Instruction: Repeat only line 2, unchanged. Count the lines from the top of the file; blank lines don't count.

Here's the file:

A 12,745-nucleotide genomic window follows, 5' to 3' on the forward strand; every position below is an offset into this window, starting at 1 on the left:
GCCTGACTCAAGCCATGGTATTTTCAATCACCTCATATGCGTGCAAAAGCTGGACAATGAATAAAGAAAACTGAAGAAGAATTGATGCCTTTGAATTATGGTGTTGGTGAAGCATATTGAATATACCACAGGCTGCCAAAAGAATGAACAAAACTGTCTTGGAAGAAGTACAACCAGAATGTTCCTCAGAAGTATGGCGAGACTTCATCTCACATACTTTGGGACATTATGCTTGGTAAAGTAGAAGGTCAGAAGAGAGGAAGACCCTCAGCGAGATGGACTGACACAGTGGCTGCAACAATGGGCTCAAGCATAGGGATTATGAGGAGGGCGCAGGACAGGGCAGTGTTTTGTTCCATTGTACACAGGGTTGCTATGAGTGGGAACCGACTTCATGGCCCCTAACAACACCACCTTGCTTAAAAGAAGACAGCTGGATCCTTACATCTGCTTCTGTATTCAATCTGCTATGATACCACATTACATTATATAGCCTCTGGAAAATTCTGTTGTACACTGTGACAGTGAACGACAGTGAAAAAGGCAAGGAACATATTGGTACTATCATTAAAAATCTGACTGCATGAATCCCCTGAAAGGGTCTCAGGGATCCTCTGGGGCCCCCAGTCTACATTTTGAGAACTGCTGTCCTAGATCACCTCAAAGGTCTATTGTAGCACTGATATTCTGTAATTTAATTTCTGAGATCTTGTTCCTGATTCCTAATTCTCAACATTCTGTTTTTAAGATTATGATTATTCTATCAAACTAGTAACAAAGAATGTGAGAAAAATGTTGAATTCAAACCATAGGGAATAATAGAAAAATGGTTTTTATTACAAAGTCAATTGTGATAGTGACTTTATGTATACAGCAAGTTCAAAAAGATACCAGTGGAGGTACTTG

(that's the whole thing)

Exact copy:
GCCTGACTCAAGCCATGGTATTTTCAATCACCTCATATGCGTGCAAAAGCTGGACAATGAATAAAGAAAACTGAAGAAGAATTGATGCCTTTGAATTATGGTGTTGGTGAAGCATATTGAATATACCACAGGCTGCCAAAAGAATGAACAAAACTGTCTTGGAAGAAGTACAACCAGAATGTTCCTCAGAAGTATGGCGAGACTTCATCTCACATACTTTGGGACATTATGCTTGGTAAAGTAGAAGGTCAGAAGAGAGGAAGACCCTCAGCGAGATGGACTGACACAGTGGCTGCAACAATGGGCTCAAGCATAGGGATTATGAGGAGGGCGCAGGACAGGGCAGTGTTTTGTTCCATTGTACACAGGGTTGCTATGAGTGGGAACCGACTTCATGGCCCCTAACAACACCACCTTGCTTAAAAGAAGACAGCTGGATCCTTACATCTGCTTCTGTATTCAATCTGCTATGATACCACATTACATTATATAGCCTCTGGAAAATTCTGTTGTACACTGTGACAGTGAACGACAGTGAAAAAGGCAAGGAACATATTGGTACTATCATTAAAAATCTGACTGCATGAATCCCCTGAAAGGGTCTCAGGGATCCTCTGGGGCCCCCAGTCTACATTTTGAGAACTGCTGTCCTAGATCACCTCAAAGGTCTATTGTAGCACTGATATTCTGTAATTTAATTTCTGAGATCTTGTTCCTGATTCCTAATTCTCAACATTCTGTTTTTAAGATTATGATTATTCTATCAAACTAGTAACAAAGAATGTGAGAAAAATGTTGAATTCAAACCATAGGGAATAATAGAAAAATGGTTTTTATTACAAAGTCAATTGTGATAGTGACTTTATGTATACAGCAAGTTCAAAAAGATACCAGTGGAGGTACTTG